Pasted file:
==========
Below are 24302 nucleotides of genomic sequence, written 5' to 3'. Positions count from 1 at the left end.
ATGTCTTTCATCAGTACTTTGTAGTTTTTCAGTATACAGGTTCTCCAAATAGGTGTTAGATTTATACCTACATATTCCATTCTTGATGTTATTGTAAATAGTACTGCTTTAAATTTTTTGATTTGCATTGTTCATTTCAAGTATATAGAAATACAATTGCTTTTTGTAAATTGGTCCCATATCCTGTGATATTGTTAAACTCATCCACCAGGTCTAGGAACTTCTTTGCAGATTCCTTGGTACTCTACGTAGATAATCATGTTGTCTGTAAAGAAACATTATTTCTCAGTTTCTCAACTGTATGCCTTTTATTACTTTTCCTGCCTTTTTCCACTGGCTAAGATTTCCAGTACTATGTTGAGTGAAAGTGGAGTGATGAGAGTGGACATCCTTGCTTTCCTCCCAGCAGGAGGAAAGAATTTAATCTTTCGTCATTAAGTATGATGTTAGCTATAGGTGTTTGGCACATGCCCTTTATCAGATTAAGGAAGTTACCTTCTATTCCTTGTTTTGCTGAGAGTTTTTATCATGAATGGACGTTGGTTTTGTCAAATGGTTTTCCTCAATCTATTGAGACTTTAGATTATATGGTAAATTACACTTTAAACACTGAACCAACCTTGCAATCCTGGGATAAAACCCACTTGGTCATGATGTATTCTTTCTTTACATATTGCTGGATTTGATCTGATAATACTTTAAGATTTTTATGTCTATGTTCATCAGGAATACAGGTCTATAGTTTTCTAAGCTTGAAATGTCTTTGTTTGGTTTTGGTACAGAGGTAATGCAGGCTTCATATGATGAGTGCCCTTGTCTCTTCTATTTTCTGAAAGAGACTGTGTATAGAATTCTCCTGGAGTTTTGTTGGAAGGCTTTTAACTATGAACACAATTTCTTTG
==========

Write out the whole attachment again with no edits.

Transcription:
Below are 24302 nucleotides of genomic sequence, written 5' to 3'. Positions count from 1 at the left end.
ATGTCTTTCATCAGTACTTTGTAGTTTTTCAGTATACAGGTTCTCCAAATAGGTGTTAGATTTATACCTACATATTCCATTCTTGATGTTATTGTAAATAGTACTGCTTTAAATTTTTTGATTTGCATTGTTCATTTCAAGTATATAGAAATACAATTGCTTTTTGTAAATTGGTCCCATATCCTGTGATATTGTTAAACTCATCCACCAGGTCTAGGAACTTCTTTGCAGATTCCTTGGTACTCTACGTAGATAATCATGTTGTCTGTAAAGAAACATTATTTCTCAGTTTCTCAACTGTATGCCTTTTATTACTTTTCCTGCCTTTTTCCACTGGCTAAGATTTCCAGTACTATGTTGAGTGAAAGTGGAGTGATGAGAGTGGACATCCTTGCTTTCCTCCCAGCAGGAGGAAAGAATTTAATCTTTCGTCATTAAGTATGATGTTAGCTATAGGTGTTTGGCACATGCCCTTTATCAGATTAAGGAAGTTACCTTCTATTCCTTGTTTTGCTGAGAGTTTTTATCATGAATGGACGTTGGTTTTGTCAAATGGTTTTCCTCAATCTATTGAGACTTTAGATTATATGGTAAATTACACTTTAAACACTGAACCAACCTTGCAATCCTGGGATAAAACCCACTTGGTCATGATGTATTCTTTCTTTACATATTGCTGGATTTGATCTGATAATACTTTAAGATTTTTATGTCTATGTTCATCAGGAATACAGGTCTATAGTTTTCTAAGCTTGAAATGTCTTTGTTTGGTTTTGGTACAGAGGTAATGCAGGCTTCATATGATGAGTGCCCTTGTCTCTTCTATTTTCTGAAAGAGACTGTGTATAGAATTCTCCTGGAGTTTTGTTGGAAGGCTTTTAACTATGAACACAATTTCTTTG